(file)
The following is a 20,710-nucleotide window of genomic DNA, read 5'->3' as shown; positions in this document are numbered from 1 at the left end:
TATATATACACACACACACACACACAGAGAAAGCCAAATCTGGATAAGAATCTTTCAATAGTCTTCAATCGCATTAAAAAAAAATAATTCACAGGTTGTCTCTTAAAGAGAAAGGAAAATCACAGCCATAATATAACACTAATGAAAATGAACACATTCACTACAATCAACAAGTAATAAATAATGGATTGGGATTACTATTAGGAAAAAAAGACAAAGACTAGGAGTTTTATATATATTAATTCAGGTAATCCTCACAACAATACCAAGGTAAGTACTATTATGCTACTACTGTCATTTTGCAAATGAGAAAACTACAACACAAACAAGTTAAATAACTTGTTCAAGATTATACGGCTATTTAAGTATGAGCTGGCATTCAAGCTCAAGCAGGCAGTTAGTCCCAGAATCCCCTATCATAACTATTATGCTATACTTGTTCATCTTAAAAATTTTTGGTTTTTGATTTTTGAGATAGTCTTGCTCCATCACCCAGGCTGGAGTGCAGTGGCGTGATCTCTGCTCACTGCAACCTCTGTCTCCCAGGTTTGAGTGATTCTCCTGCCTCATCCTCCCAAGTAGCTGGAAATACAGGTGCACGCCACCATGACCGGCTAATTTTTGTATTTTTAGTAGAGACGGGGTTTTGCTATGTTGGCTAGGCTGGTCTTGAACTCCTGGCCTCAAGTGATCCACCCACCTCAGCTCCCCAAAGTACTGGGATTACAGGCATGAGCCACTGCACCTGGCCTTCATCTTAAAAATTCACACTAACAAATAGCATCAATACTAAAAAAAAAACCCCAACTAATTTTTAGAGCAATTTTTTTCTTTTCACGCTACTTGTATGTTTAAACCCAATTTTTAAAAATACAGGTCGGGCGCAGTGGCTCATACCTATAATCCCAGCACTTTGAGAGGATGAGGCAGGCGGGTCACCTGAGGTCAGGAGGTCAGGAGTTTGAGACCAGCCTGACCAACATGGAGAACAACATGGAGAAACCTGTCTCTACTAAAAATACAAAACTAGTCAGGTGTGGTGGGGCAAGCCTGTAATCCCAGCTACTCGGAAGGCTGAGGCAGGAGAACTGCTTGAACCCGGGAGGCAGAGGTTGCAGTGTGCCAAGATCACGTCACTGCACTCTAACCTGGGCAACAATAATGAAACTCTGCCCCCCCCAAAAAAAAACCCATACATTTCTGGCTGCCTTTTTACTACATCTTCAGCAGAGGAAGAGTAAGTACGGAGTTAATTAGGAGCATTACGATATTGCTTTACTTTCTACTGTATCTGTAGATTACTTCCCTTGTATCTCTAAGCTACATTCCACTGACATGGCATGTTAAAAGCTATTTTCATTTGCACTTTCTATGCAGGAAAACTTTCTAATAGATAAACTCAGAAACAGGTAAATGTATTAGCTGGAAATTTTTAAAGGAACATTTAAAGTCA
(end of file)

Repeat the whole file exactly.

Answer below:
The following is a 20,710-nucleotide window of genomic DNA, read 5'->3' as shown; positions in this document are numbered from 1 at the left end:
TATATATACACACACACACACACACAGAGAAAGCCAAATCTGGATAAGAATCTTTCAATAGTCTTCAATCGCATTAAAAAAAAATAATTCACAGGTTGTCTCTTAAAGAGAAAGGAAAATCACAGCCATAATATAACACTAATGAAAATGAACACATTCACTACAATCAACAAGTAATAAATAATGGATTGGGATTACTATTAGGAAAAAAAGACAAAGACTAGGAGTTTTATATATATTAATTCAGGTAATCCTCACAACAATACCAAGGTAAGTACTATTATGCTACTACTGTCATTTTGCAAATGAGAAAACTACAACACAAACAAGTTAAATAACTTGTTCAAGATTATACGGCTATTTAAGTATGAGCTGGCATTCAAGCTCAAGCAGGCAGTTAGTCCCAGAATCCCCTATCATAACTATTATGCTATACTTGTTCATCTTAAAAATTTTTGGTTTTTGATTTTTGAGATAGTCTTGCTCCATCACCCAGGCTGGAGTGCAGTGGCGTGATCTCTGCTCACTGCAACCTCTGTCTCCCAGGTTTGAGTGATTCTCCTGCCTCATCCTCCCAAGTAGCTGGAAATACAGGTGCACGCCACCATGACCGGCTAATTTTTGTATTTTTAGTAGAGACGGGGTTTTGCTATGTTGGCTAGGCTGGTCTTGAACTCCTGGCCTCAAGTGATCCACCCACCTCAGCTCCCCAAAGTACTGGGATTACAGGCATGAGCCACTGCACCTGGCCTTCATCTTAAAAATTCACACTAACAAATAGCATCAATACTAAAAAAAAAACCCCAACTAATTTTTAGAGCAATTTTTTTCTTTTCACGCTACTTGTATGTTTAAACCCAATTTTTAAAAATACAGGTCGGGCGCAGTGGCTCATACCTATAATCCCAGCACTTTGAGAGGATGAGGCAGGCGGGTCACCTGAGGTCAGGAGGTCAGGAGTTTGAGACCAGCCTGACCAACATGGAGAACAACATGGAGAAACCTGTCTCTACTAAAAATACAAAACTAGTCAGGTGTGGTGGGGCAAGCCTGTAATCCCAGCTACTCGGAAGGCTGAGGCAGGAGAACTGCTTGAACCCGGGAGGCAGAGGTTGCAGTGTGCCAAGATCACGTCACTGCACTCTAACCTGGGCAACAATAATGAAACTCTGCCCCCCCCAAAAAAAAACCCATACATTTCTGGCTGCCTTTTTACTACATCTTCAGCAGAGGAAGAGTAAGTACGGAGTTAATTAGGAGCATTACGATATTGCTTTACTTTCTACTGTATCTGTAGATTACTTCCCTTGTATCTCTAAGCTACATTCCACTGACATGGCATGTTAAAAGCTATTTTCATTTGCACTTTCTATGCAGGAAAACTTTCTAATAGATAAACTCAGAAACAGGTAAATGTATTAGCTGGAAATTTTTAAAGGAACATTTAAAGTCA